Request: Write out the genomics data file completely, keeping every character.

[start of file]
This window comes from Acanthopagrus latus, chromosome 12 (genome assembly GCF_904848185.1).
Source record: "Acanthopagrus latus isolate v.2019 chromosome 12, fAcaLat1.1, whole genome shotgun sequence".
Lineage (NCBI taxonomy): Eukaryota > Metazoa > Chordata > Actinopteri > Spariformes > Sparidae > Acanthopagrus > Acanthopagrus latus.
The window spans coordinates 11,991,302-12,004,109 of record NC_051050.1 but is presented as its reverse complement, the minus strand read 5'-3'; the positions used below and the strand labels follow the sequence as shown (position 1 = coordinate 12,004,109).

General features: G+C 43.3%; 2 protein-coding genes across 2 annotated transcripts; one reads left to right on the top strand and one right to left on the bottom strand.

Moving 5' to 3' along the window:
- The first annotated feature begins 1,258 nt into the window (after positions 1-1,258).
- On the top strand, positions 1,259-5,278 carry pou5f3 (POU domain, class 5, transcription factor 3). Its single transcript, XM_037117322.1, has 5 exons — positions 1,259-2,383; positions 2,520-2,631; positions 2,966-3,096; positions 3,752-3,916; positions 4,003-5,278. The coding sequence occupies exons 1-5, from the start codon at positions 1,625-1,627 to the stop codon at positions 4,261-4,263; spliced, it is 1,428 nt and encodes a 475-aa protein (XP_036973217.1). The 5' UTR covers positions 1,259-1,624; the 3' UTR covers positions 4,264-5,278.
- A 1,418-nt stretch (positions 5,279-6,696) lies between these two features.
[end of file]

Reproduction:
This window comes from Acanthopagrus latus, chromosome 12 (genome assembly GCF_904848185.1).
Source record: "Acanthopagrus latus isolate v.2019 chromosome 12, fAcaLat1.1, whole genome shotgun sequence".
Lineage (NCBI taxonomy): Eukaryota > Metazoa > Chordata > Actinopteri > Spariformes > Sparidae > Acanthopagrus > Acanthopagrus latus.
The window spans coordinates 11,991,302-12,004,109 of record NC_051050.1 but is presented as its reverse complement, the minus strand read 5'-3'; the positions used below and the strand labels follow the sequence as shown (position 1 = coordinate 12,004,109).

General features: G+C 43.3%; 2 protein-coding genes across 2 annotated transcripts; one reads left to right on the top strand and one right to left on the bottom strand.

Moving 5' to 3' along the window:
- The first annotated feature begins 1,258 nt into the window (after positions 1-1,258).
- On the top strand, positions 1,259-5,278 carry pou5f3 (POU domain, class 5, transcription factor 3). Its single transcript, XM_037117322.1, has 5 exons — positions 1,259-2,383; positions 2,520-2,631; positions 2,966-3,096; positions 3,752-3,916; positions 4,003-5,278. The coding sequence occupies exons 1-5, from the start codon at positions 1,625-1,627 to the stop codon at positions 4,261-4,263; spliced, it is 1,428 nt and encodes a 475-aa protein (XP_036973217.1). The 5' UTR covers positions 1,259-1,624; the 3' UTR covers positions 4,264-5,278.
- A 1,418-nt stretch (positions 5,279-6,696) lies between these two features.